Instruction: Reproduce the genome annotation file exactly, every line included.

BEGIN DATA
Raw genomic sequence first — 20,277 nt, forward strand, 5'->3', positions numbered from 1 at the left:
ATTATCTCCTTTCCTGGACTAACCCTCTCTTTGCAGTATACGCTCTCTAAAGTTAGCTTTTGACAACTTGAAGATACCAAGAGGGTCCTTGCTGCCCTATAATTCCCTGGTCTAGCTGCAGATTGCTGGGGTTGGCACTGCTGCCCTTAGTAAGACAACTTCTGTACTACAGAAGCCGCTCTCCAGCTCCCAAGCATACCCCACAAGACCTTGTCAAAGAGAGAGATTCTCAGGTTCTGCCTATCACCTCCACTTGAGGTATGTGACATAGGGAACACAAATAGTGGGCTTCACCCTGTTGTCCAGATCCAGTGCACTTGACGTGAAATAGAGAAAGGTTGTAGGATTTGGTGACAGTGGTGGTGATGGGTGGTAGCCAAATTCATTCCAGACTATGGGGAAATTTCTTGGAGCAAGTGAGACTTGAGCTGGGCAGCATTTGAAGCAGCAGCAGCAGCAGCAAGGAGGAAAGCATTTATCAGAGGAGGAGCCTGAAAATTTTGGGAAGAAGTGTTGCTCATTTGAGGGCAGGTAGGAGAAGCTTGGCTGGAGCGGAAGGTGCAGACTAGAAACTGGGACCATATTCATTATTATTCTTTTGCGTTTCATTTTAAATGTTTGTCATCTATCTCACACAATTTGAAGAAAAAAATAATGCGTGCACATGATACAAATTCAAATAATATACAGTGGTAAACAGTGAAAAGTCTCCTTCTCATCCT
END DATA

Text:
Raw genomic sequence first — 20,277 nt, forward strand, 5'->3', positions numbered from 1 at the left:
ATTATCTCCTTTCCTGGACTAACCCTCTCTTTGCAGTATACGCTCTCTAAAGTTAGCTTTTGACAACTTGAAGATACCAAGAGGGTCCTTGCTGCCCTATAATTCCCTGGTCTAGCTGCAGATTGCTGGGGTTGGCACTGCTGCCCTTAGTAAGACAACTTCTGTACTACAGAAGCCGCTCTCCAGCTCCCAAGCATACCCCACAAGACCTTGTCAAAGAGAGAGATTCTCAGGTTCTGCCTATCACCTCCACTTGAGGTATGTGACATAGGGAACACAAATAGTGGGCTTCACCCTGTTGTCCAGATCCAGTGCACTTGACGTGAAATAGAGAAAGGTTGTAGGATTTGGTGACAGTGGTGGTGATGGGTGGTAGCCAAATTCATTCCAGACTATGGGGAAATTTCTTGGAGCAAGTGAGACTTGAGCTGGGCAGCATTTGAAGCAGCAGCAGCAGCAGCAAGGAGGAAAGCATTTATCAGAGGAGGAGCCTGAAAATTTTGGGAAGAAGTGTTGCTCATTTGAGGGCAGGTAGGAGAAGCTTGGCTGGAGCGGAAGGTGCAGACTAGAAACTGGGACCATATTCATTATTATTCTTTTGCGTTTCATTTTAAATGTTTGTCATCTATCTCACACAATTTGAAGAAAAAAATAATGCGTGCACATGATACAAATTCAAATAATATACAGTGGTAAACAGTGAAAAGTCTCCTTCTCATCCT